Since April, I've been working with the slow-as-molasses Regional Center to develop a plan for Elf. It is similar to an IEP, but funded through a semi-governmental agency that sorta gives funding and then you scrap around and hope to magically find a provider that accepts the funding...
Meh. It's something, anyway. Of course, now that our plan has finally gotten finished (do you know how much pestering it took? Well, just imagine), now we are on the waiting list, which is about two years long. Ughhhh.
But Elf has been involved in this process. I want Elf to have a real LIFE outside home after I drop dead or he grows up. Not to be morbid, but I think it needs to be a consideration of every special needs kid's parents. "Regular," standard-issue kids can be pawned off to the nearest relative and aside from the regular, standard-issue "boo-hoo, my mom died in a fiery wreck" sort of problems to work through, the kid grows up ok. S/he gets a job and moves out. Marries. Has kids.
You know what I mean.
So... Elfie through the process has been interviewed by the "case worker" during her visit. He knew Mom has this idea in her head that Elf should go to a store allll by himself and pick up a loaf of bread or can of soup without panicking. I think he was hoping that Mom would somehow forget that idea if he just laid low when I was filling out these forms.
But here they are! A plan. No money yet... but a plan has arrived in the mail with the stated goal of helping Elfie go to the store with help and transition to independent store shopping eventually. I clued Elf into this and Elf got all mad. I tried to tell Elf that someday, he'd need to have a job. That means driving.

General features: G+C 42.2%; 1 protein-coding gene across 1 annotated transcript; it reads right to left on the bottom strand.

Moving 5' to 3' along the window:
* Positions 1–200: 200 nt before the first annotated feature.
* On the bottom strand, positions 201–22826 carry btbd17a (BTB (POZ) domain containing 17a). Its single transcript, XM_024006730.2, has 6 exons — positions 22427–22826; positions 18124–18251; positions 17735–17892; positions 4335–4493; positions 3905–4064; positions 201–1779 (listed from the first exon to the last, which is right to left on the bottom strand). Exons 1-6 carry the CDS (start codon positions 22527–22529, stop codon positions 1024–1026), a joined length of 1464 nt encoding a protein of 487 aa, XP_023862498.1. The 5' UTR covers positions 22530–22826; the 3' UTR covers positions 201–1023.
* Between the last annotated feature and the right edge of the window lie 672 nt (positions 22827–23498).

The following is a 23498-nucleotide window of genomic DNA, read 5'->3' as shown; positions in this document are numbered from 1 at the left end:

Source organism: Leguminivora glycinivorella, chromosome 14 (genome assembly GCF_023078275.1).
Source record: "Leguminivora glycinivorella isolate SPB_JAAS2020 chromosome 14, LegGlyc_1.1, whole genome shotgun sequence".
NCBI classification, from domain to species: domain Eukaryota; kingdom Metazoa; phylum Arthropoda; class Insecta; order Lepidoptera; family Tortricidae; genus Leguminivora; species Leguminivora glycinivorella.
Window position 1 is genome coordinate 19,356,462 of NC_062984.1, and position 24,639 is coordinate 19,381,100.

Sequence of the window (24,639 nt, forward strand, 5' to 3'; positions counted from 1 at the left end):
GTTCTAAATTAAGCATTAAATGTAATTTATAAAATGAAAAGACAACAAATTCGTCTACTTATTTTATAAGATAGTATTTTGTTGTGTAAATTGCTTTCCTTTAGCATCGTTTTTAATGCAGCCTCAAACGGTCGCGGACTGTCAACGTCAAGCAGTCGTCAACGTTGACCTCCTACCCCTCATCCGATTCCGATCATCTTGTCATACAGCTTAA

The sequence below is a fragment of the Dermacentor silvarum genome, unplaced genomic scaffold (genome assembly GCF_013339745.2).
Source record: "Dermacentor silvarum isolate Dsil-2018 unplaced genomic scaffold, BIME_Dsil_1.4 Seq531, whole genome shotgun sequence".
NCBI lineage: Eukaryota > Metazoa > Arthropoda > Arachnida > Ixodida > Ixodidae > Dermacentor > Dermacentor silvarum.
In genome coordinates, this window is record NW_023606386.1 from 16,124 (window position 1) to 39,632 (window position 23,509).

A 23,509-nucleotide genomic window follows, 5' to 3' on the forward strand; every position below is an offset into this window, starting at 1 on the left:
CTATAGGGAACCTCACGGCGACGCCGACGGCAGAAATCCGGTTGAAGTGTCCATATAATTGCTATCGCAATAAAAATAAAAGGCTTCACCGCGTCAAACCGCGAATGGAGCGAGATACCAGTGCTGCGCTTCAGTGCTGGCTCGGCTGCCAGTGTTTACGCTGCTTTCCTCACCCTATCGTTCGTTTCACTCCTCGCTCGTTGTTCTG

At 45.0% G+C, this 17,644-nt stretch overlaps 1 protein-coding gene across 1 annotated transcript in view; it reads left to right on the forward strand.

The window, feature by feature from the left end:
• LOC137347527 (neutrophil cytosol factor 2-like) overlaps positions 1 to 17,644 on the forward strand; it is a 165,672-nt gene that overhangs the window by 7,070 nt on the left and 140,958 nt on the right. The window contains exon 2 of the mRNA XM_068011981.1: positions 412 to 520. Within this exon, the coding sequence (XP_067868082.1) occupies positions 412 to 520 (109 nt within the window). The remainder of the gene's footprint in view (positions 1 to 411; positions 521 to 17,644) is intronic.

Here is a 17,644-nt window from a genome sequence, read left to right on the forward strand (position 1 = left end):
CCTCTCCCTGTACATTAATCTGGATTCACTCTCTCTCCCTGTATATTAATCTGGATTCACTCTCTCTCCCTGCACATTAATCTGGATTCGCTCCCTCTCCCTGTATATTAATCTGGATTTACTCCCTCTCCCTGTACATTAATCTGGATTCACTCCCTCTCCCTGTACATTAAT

Hmm... ok... the look on Elf's face indicates he is ok with this, so I continue... "This means getting into a car. And putting the key into the ignition and backing out of the driveway..." He still looks ok about this.
"... It means going by yourself in the car, away from the house and away from Mom. All alone by yourself, driving to work and meeting lots of people and going into crowds and being OK with it."
Ut-ohhh. Rumpled face.
"Well," the visibly angry Elf told me, "had you ever considered the fact that I might not LIKE to drive? That I might want a job where I don't HAVE to drive? I don't want to drive, EVER. I'm going to do something completely different. You should have asked me what I wanted to do!"
He's right. I had never considered the child's brilliance. Here, he must be advocating for a work-at home business in which he does not have to leave the house. Too often we have such a cultural imperialism about us, don't we? The child wants to leave the paradigm of the workaday industrial, clock-punching reality most of us accept as necessary. It was closed-minded of me.
Why should we be corporate colonists when we can tell the King where to get off and start our own businesses? Good for Elf! I knew that homeschooling would nurture that out-of-the-box thinking. I repented that I had never ASKED him what he wanted to do, precisely. Here I was following our predominant cultural model of enabling the young man to live independently. I had no inkling to ask Elf. It was inconsiderate of me to think that he's just a child and that he'd get a clearer picture of what he'd like to do as he aged.
Sigh. I'm so sorry, Elf. You're right. What is it you want to do?
"I want to be a jet pilot! Then I won't have to drive away from my house!"